Williams/Skelton: A Boxing Match Of Tremendous Proportions

07.07.06 - By Jeff Bastasini: Commonwealth heavyweight champion Danny Williams (36-4, 29 KO's) will put his title on the line against 39-year-old Matt Skelton on Saturday night at the Millenium Stadium, in Cardiff, Wales. Neither fighter, however, are ranked high in the heavyweight world scene, with Danny Williams ranked only number # 9 and Matt Skeleton # 12, both by the WBO. Nevertheless, this fight means a lot in the UK, as it gives the winner a claim to the bragging rights as the best heavyweight in the UK, something that means a lot in terms of pride and respect.. The two fighters have met previously, fighting on February 25, 2006, in a fight that Danny Williams, 32, won by a close 12-round split decision over Skelton.

For many people at ringside, this writer included, they felt that Skelton should have been given the nod in the final decision, chiefly due to Skelton's superior work rate over the course of the 12-round bout. Williams, although the much harder puncher, he took many of rounds off, appearing to need the rest for his then 267 lb bulky frame. With great size and strength, also comes the need for extended periods of rest at least for Williams on this night.

The bout much to my disappointment was marked by constant fouls, a lot of it done by Skelton in the way of low blows and head butts, including a fair amount of slow, boring action by both fighters. After a rather dull 11 rounds, for a brief period in the 12th, violence finally erupted when Williams, looking well rested suddenly came alive and hurt Skelton with a series of hard right hands to the head. However, Williams seemed to tire just as quickly leaving Skelton on his feet and firing back as the final bell rang, ending the fight. Given Williams' youth, and superior experience against quality opposition such as Mike Tyson and Vitali Klitschko, I expected more of Williams, figuring he would have been at least been able to dominate the older Skelton, if not knock him out.

Whatever the case, Williams appeared to be a shadow of his former self against Skelton; Gone was Williams' high work rate, and fearless attack-style offense. In its place, Williams appeared slow, fighting in almost a leisurely style, mixed with a look of extreme caution on his face. I couldn't understand Williams' fear, since Skelton, a fighter with a slight paunch and very little hand-speed wasnít throwing hard enough punches to make a dent in William's iron-like chin. Nevertheless, Williams got the win, as ugly as it was.

Since then, Danny Williams stopped Adnan Serin, a German-based fighter with Turkish origins, in the 3rd round, when the fight was stopped on cuts in May 2006. The fight wasnít particularly close, although Williams looked slow and not very impressive, despite getting the win. Skelton is coming off a 4th round knockout win over Armenian fighter, Suren Kalachyan, in April 2006. The fight was a mismatch from the very start with the well rounded Kalachyan not having the skills to compete with Skelton. However, Skelton looked sloppy throughout, taking unnecessary head shots when it appeared that he should have been able to take Kalachyan out as early as the first or 2nd round.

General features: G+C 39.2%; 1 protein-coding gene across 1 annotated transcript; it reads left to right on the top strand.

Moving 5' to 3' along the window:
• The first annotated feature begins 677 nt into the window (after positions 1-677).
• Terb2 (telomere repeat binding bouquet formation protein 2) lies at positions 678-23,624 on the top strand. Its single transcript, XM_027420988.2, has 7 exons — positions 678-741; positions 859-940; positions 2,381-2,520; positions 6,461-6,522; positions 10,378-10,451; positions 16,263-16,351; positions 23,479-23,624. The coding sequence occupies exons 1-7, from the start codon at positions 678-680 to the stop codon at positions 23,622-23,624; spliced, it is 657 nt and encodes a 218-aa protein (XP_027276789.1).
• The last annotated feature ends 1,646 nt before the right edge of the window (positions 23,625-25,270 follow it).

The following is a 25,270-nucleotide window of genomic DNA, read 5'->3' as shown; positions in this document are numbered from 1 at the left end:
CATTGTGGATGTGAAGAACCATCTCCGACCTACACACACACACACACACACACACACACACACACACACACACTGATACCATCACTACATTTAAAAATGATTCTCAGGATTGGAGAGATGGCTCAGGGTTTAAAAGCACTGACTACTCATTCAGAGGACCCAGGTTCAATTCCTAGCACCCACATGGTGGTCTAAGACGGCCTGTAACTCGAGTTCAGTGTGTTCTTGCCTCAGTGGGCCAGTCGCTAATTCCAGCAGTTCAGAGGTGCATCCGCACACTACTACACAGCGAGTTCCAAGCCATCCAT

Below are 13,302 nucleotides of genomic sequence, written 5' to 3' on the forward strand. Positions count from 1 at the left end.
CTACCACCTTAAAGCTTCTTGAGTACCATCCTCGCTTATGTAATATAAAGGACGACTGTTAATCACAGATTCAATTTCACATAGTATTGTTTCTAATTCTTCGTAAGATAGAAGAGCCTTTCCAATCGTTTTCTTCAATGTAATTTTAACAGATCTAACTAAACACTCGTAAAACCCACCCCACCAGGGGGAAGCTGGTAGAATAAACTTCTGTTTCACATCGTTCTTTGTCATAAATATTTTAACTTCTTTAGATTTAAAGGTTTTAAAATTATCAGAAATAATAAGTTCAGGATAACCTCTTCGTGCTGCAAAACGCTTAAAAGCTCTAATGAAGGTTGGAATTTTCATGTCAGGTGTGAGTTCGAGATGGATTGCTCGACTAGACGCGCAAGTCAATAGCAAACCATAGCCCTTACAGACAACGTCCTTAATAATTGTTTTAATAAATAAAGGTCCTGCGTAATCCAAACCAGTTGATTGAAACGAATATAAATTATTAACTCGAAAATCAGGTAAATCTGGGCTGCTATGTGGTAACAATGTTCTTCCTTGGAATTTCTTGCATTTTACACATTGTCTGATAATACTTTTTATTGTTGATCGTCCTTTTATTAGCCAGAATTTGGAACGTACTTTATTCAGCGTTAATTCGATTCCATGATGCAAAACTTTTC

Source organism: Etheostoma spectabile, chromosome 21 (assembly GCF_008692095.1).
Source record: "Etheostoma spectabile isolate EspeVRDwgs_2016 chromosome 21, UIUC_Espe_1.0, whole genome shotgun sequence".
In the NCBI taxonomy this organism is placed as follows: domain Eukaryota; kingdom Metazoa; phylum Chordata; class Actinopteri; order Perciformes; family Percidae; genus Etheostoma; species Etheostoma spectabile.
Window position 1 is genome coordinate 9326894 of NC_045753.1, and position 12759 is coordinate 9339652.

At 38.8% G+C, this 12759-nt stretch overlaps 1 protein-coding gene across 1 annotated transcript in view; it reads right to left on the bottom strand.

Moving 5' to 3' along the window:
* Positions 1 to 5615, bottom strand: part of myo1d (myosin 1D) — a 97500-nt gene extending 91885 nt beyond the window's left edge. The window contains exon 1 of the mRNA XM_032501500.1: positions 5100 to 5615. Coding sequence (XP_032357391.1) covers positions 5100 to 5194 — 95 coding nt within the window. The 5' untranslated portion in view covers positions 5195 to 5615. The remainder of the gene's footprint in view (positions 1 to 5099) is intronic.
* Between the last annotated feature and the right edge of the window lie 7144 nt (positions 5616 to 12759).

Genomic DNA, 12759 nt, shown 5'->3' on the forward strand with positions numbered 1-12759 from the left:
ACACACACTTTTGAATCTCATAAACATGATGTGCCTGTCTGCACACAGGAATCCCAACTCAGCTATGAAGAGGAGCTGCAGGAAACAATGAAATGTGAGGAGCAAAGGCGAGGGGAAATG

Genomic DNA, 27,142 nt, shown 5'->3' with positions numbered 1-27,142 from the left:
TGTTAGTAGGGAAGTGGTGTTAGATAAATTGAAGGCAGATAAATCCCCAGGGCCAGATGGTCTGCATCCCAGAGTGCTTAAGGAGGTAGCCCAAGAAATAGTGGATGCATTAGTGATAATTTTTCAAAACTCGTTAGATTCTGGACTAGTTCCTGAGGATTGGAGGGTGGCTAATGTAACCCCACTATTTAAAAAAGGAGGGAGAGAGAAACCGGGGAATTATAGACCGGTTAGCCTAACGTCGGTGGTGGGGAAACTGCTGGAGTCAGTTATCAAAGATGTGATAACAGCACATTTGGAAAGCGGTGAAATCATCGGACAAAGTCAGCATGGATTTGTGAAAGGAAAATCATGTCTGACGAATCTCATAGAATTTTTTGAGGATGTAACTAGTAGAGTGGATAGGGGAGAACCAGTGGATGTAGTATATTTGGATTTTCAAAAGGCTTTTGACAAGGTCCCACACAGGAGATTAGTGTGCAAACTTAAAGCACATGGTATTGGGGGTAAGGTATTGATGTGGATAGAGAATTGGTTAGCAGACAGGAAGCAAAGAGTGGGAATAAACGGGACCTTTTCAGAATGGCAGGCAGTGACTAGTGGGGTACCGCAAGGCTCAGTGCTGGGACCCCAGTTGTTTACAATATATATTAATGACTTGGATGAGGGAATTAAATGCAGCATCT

Well, letís hope that we see more action from Skelton and Williams on tomorrow night rather than what weíve seen from them in recent bouts. Indeed, Williams promises to apply more balanced pressure and be a much busier fighter, as he has been reportedly sleeping in an oxygen tent. In theory this should assist with William's stamina by raising the oxygen carrying ability for his blood cells. That's good enough for me. If Williams believes in it so be it, although, I personally don't think it will matter one-hill of beans in the final outcome. What does matter more, though, is the fact that Williams is coming into the fight weighing in at 288 lbs, an all time high for him.

No doubt if Williams was fighting a tomato can, I would be unfazed by his proportions, because with his power, it wouldnít matter. However, Williamsí is fighting someone who is quite good, even if a little advanced in age, and given the closeness of their first fight, I donít see the logic in coming in so heavy. Clearly, based on this weight I think Williams is counting on stopping Skelton in the early rounds which, of course, is a huge gamble to take, given the fact that Skelton has never been stopped. Indeed, if Danny Williams isn't able to catch up to Skelton in the early rounds, I can see Williams tiring badly as early as the middle rounds, and eventually getting stopped or badly out-pointed by Skelton.

I see Williams starting out fast, throwing every thing he has into trying to knockout Skelton in the first three rounds, and then, when Skelton withstands the huge barrage, I see Williams tiring out badly and taking a beating. That being said, I donít think Skelton will stop him, seeing as he doesnít have enough power or a consistent enough attack to knockout Williams, no matter how out of shape he may be. Prediction: Skelton by 12-round decision.

Article posted on 07.07.2006

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